Now, if you just play for the action and don't care about the money nor the outcome, it probably has little value. </span>

Bambu
06-25-2008, 08:21 AM
I dont think the money itself has much to do with improving. Play a better player, and those who pay attention will improve. The problem with that is the more advanced players, also want to play better players. So in general, nobody wants to be bothered playing worse players. Thats where the money comes in. Many times, its the only incentive to get the better match your game needs. But its really not about the money. Money games improve tournament/nerve skills....but not your game itself.
I gambled for years as a C class player, and didnt improve a whole lot. I actually made more money back then, but it was only because I knew my limits, and made the right games for myself. Good money player, but still a C. As a player, I didnt get much better because every time I played I HAD to win. In an environment like that, there is no time to try new things, so you are forced into to relying on what you DO know. So even if you learn some new shots during a big money match, you wont be trying them right then and there. You can learn the same or better shots as a spectator. Actually making those same shots consistently is a different story.
Get your own table and play with someone who is your equal or better, and you will both have a better environment to improve by trying new things. It is there where you can swallow your pride, and try the shots you dont know, or just arent good at(yet). Eventually, you will make shots which seem impossible now.

Fran Crimi
06-25-2008, 09:27 AM
Pressure is something you put on yourself based on the level of importance you place on what you are doing. No one can put pressure on you. That's something we do to ourselves.

Someone once told me that it's important to practice under pressure situations. My reply was that I disagree. I think we should practice putting less importance on things, thus less pressure on ourselves.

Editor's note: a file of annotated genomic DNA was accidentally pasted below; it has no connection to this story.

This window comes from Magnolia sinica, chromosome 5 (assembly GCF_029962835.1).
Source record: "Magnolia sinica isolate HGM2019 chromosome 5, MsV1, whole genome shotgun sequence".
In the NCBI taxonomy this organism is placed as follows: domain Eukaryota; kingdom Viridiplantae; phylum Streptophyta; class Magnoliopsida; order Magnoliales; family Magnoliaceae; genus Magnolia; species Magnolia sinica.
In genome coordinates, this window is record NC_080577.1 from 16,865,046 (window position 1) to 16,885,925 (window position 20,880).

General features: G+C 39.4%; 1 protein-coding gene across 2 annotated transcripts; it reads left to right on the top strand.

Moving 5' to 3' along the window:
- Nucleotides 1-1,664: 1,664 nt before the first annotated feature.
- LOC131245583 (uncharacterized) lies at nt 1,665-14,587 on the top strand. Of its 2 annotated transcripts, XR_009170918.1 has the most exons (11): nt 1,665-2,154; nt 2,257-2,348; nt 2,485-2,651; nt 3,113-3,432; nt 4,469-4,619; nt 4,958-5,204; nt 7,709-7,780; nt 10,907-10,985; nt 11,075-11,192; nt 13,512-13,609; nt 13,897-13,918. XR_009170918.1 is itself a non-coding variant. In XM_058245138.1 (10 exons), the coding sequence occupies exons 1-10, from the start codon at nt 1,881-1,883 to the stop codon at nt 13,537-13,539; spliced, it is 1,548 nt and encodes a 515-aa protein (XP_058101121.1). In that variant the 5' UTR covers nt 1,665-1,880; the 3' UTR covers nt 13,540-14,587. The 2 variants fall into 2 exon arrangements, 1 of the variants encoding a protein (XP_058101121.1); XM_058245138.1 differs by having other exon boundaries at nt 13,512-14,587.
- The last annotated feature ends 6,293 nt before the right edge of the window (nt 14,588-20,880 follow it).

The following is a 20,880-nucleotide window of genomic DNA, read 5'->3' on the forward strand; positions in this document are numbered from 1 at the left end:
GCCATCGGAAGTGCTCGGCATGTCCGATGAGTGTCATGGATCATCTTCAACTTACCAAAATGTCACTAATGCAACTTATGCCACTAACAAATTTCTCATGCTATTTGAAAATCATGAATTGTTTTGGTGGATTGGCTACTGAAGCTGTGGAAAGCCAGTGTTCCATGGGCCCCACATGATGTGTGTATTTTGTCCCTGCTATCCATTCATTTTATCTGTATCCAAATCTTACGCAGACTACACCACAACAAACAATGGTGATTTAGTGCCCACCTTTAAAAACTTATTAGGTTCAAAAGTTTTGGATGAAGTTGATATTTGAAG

One of the best I've ever seen at that was Efren Reyes. You would never think he was playing for thousands when he gambled. He was so nonchalant about it. I think he really felt that way. While his opponents were falling apart against him, he was relaxed and smiling all the way to the bank.

Fran

Rail Rat
06-25-2008, 09:48 AM
<div class="ubbcode-block"><div class="ubbcode-header">Originally Posted By: Fran Crimi</div><div class="ubbcode-body">Pressure is something you put on yourself based on the level of importance you place on what you are doing. No one can put pressure on you. That's something we do to ourselves.

Someone once told me that it's important to practice under pressure situations. My reply was that I disagree. I think we should practice putting less importance on things, thus less pressure on ourselves.

One of the best I've ever seen at that was Efren Reyes. You would never think he was playing for thousands when he gambled. He was so nonchalant about it. I think he really felt that way. While his opponents were falling apart against him, he was relaxed and smiling all the way to the bank.

Fran </div></div>

Hi Fran, yes I certainly agree. What I was saying in my earlier reply was that playing better players is how you learn to put your practice to the test. At some point you have to know you can do that. To me it's not the money that I worried about so much as how I play, if you just work on that the money is easier.


Brad